Contacts – the Nextcloud app for contacts uses CardDAV, so after a login in GOA your contact list appears in all applications that are using the evolution-data-server backend. In my case it’s Evolution and GNOME Contacts. Evolution is still my daily driver at work while I use the specialized apps at home.

Calendars – the calendar app for Nextcloud uses CalDAV, so after a login in GOA you get the same automagic like with contacts, your calendars appear in all apps that are using evolution-data-server. Again in my case it’s Evolution and GNOME Calendar.

Tasks – CalDAV is also used for tasks in Nextcloud, so if you enable calendars in GOA, your task lists will also appear in Evolution or GNOME Todo.


Notes – the same applies to notes, you will also be able to automagically access them in Evolution or GNOME Bijiben.

News – the only thing I had to set up separately is a news reader. I use FeedReader which (among other services) supports Nextcloud/ownCloud, too. So I could replace Feedly with it and get a native client as a bonus.


What’s really great is that except for the RSS reader everything is set up with one login. I’m done with Feedly, Evernote, Wunderlist and all those services that each require another login and generally have poor desktop integration. Now I can use Nextcloud, have all my data under control and get great and super-easy-to-setup integration into my desktop.

I can imagine even more areas where Nextcloud can improve my desktop experience. For instance, it’d be great if my desktop user settings could be synced via Nextcloud or I could back them up there and then restore them on my new machine. Or it’d be great if the desktop keyring could work with Passman and sync your passwords.

BTW integration into my Android phone is equally important to me and Nextcloud doesn’t fail me there either although setting it up was not as easy as in my Fedora Workstation. I needed to install CalDAV-Sync and CardDAV-Sync apps (DAVdroid which is officially recommended by Nextcloud never worked for me, a while back it didn’t want to sync my contact list at all, now it does, but doesn’t import photos). Then my contacts and calendars were synced to the default apps. For tasks I use OpenTasks. For RSS ownCloud/Nextcloud Reader and for notes MyOwnNotes. To access files Nextcloud provides their own app.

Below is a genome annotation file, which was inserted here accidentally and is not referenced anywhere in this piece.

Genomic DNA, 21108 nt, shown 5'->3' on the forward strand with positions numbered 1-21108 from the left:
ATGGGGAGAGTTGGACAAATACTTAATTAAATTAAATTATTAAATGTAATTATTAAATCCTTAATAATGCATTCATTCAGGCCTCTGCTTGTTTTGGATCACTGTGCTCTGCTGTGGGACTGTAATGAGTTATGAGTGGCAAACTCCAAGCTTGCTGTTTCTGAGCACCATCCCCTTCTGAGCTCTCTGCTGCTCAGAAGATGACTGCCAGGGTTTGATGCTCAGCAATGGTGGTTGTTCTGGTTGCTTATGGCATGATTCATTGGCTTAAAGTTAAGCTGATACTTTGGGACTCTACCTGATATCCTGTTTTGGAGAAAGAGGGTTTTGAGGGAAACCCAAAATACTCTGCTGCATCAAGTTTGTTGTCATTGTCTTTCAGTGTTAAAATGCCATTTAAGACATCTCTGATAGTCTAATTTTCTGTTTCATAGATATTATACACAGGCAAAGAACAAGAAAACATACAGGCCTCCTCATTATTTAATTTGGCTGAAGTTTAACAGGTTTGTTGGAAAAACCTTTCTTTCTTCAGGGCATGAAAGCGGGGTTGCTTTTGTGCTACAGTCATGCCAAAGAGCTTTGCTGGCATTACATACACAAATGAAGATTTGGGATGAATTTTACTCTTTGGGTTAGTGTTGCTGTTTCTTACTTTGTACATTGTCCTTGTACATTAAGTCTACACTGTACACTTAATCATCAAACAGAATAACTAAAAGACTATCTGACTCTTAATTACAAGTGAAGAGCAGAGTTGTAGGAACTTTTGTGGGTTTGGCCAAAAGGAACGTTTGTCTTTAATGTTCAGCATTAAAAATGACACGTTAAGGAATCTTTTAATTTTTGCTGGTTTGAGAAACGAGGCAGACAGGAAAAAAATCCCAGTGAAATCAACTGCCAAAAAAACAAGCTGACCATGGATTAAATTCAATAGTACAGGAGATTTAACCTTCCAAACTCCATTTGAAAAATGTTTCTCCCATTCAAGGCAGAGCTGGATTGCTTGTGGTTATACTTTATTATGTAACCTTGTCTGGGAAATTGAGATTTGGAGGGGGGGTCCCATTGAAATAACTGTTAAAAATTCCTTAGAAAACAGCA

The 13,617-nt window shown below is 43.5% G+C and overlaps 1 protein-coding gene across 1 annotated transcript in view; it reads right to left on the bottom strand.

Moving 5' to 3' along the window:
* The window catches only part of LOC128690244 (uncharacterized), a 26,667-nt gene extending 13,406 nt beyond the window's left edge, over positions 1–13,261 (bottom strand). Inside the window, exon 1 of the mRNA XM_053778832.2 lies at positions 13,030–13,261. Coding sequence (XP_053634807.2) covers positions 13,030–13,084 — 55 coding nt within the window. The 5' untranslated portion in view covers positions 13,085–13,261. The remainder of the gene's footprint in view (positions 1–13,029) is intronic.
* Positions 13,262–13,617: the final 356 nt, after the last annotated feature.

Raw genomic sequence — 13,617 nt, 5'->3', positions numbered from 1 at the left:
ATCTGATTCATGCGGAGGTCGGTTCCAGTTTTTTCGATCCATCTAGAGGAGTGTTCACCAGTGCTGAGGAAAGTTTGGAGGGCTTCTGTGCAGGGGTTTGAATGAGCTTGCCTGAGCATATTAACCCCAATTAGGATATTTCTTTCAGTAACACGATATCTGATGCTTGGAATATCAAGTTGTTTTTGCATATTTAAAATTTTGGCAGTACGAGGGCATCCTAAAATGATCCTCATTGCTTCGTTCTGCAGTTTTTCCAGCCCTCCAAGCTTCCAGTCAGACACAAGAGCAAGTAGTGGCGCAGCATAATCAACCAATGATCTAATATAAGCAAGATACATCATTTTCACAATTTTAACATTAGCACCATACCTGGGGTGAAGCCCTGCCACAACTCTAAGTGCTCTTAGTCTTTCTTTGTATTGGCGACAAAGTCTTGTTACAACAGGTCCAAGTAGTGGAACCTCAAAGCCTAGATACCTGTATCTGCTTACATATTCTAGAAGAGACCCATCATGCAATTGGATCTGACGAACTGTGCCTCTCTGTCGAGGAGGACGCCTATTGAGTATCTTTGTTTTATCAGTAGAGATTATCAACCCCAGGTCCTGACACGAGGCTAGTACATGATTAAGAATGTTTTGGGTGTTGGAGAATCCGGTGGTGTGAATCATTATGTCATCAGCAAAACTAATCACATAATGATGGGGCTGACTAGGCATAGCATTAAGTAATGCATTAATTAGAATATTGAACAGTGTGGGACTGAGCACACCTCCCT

And if I’m not around my PC or phone, I can always access all the services via the web interface which is pretty nice, too. So all in all I’ve been really satisfied with Nextcloud and am really happy how dynamically it’s developing.

Fedora, GNOME, Linux, Red Hat

GNOME 3.22/KDE Plasma 5.8 release party in Brno

Last Thursday, we organized a regular Linux Desktop Meetup in Brno and because two major desktop environments had had their releases recently we also added a release party to celebrate them.

The meetup itself took place in the Red Hat Lab at FIT BUT (venue of GUADEC 2013) and it consisted of 4 talks. I spoke on new things in GNOME 3.22, our KDE developer Jan Grulich spoke on new things in Plasma 5.8, then Oliver Gutierrez spoke on Fleet Commander and the last talk was given by Lucie Karmova who is using Fedora as a desktop in a public organization and shared her experiences with the Linux desktop.


After the talks, we moved to the nearby Velorex restaurant to celebrate the releases. The whole event attracted around 25 visitors which is definitely above the average attendance of our meetups. Let’s see if we can get the same number of people to the meetup next month.

Last, but not least I’d like to thank the Desktop QA team of Red hat for sponsoring the food and drinks at the release party.


GNOME, LibreOffice, Linux

First Brno Linux Desktop Meetup

The desktop engineering team in the Red Hat office in Brno is quite large, we’ve got over 20 developers working on various desktop projects here, but there is no active community outside Red Hat. We’re also approached by students who are interested and would like to get started, but don’t know where and we’d like to have an event to which we can invite them, talk to them about it more in detail, and help them with things beginners struggle with.